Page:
This is a smart, beautiful, fun family film. In other words, exactly what we want from Pixar.
“Nightlight” is a perfect example of a film with interesting ideas that are totally smothered by poor execution. It is one of Roger’s most timeless critical dictums that it is not what a movie is about but how it is about it that matters. And while watching “Nightlight” I kept thinking about elements of it that I liked but they were almost entirely conceptual. One cannot judge a film by its concept but how the filmmakers execute it, and the filmmaking here ranges from mediocre to remarkably aggravating to downright hideous.
The Covington forest is one of those locations of urban legend for local teenagers. It’s rumored to be haunted by the troubled souls of the surprisingly high number of adolescents who have taken their lives within it over the years, including a classmate of a quintet of teens about to play some games in the middle of the night. Robin (Shelby Young), Nia (Chloe Bridges), Chris (Carter Jenkins), Ben (Mitch Hewer) and Amelia (Taylor Murphy) brave the woods with only their flashlights and the moon to guide them. Directors Scott Beck and Bryan Woods shoot what follows found-footage style from the perspective of the flashlights, only seeing what it can illuminate, which allows for some interesting perspective games but also makes for truly ugly camerawork of the “shaky cam as teens run terrified around a forest” variety. During at least half of “Nightlight” one can barely tell what the hell is even happening, which is by design but also makes for an experience that’s as visually unappealing as anything in years. “The Blair Witch Project” is a natural comparison point, but that movie snuck in some very strong visual compositions to off-set its DIY aesthetic. No such luck here.
Back to the “story.” These five “Breakfast Club” wannabes are in Covington to tell ghost stories and play flashlight games. They fool around on a train track, play Truth or Dare, and eventually get to the titular game, which is essentially a nighttime version of Hide and Seek. Four of them hide while the fifth is blindfolded. He or she then tries to find the rest, only shouting “Nightlight” when the fear of being truly alone in the middle of nowhere becomes too much to bear. Of course, here’s where “Nightlight” reveals at least part of its hand. These poor kids aren’t alone.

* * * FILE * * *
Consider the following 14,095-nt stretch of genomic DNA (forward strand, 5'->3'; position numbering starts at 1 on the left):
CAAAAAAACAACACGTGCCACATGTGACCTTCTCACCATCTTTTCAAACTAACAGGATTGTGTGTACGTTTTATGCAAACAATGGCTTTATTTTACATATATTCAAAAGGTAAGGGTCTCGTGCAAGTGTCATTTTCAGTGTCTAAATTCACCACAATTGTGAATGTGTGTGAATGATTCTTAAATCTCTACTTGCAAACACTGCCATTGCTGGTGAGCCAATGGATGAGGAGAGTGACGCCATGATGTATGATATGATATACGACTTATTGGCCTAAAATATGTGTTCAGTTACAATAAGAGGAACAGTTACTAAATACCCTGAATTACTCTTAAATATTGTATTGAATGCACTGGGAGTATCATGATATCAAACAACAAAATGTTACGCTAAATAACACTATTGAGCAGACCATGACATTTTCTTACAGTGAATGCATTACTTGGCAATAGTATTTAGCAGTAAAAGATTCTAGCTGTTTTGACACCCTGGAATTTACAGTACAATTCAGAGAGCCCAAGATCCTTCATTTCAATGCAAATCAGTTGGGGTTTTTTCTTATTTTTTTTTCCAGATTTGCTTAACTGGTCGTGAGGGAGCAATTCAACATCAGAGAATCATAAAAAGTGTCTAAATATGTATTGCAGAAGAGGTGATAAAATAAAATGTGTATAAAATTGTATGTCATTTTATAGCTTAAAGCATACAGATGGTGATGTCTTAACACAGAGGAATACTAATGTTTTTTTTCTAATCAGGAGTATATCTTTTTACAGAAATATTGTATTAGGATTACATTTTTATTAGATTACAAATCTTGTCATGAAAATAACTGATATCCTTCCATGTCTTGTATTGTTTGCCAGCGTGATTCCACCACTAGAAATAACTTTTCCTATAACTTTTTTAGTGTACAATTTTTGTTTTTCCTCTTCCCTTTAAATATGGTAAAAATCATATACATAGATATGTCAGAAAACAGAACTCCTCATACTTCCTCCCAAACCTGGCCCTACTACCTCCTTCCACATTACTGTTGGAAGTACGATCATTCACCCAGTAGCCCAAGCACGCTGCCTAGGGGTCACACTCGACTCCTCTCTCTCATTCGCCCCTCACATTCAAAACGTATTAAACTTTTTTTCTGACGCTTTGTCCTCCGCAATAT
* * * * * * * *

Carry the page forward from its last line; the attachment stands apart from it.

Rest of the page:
The middle act of “Nightlight” hints at what the film could have been and threatens to work as true horror oddity. Without spoiling anything, and I’m not sure I could if I tried, “Nightlight” is a hard film to decipher, very purposefully so. It’s not your traditional Slasher in the Woods piece, nor is it even a standard ghost story by modern film terms. It’s just weird. There are wolves, bats, a couple of the girls get fevers and pass out, trees fall—there are decidedly strange things going on in the Covington woods, but I like that the filmmakers don’t put too much effort into defining or explaining them. It’s no mere haunted forest movie and it starts to take on existential qualities—how long have they been there? Were they ever not there? Are they haunting each other? What the HECK is going on?
That sense of disorientation and confusion in which “Nightlight” looks like it might be about to click into something more engaging doesn’t last because the narrative gets more traditional, but more so because the filmmaking is constantly sabotaging what works. There’s a great piece involving overhead lights that go on and off in just the right timing to reveal You Know What that’s really quite effective, but it has to end with a loud use of score and shaky cam. Someone should remake “Nightlight” without the found footage aesthetic and an actual focus on visual composition (they might want to rewrite some of the fakey teen dialogue too). Then viewers wouldn’t be so turned off by how this movie is about what it’s about.
The suggestions in this article are worth 10 billion dollars.
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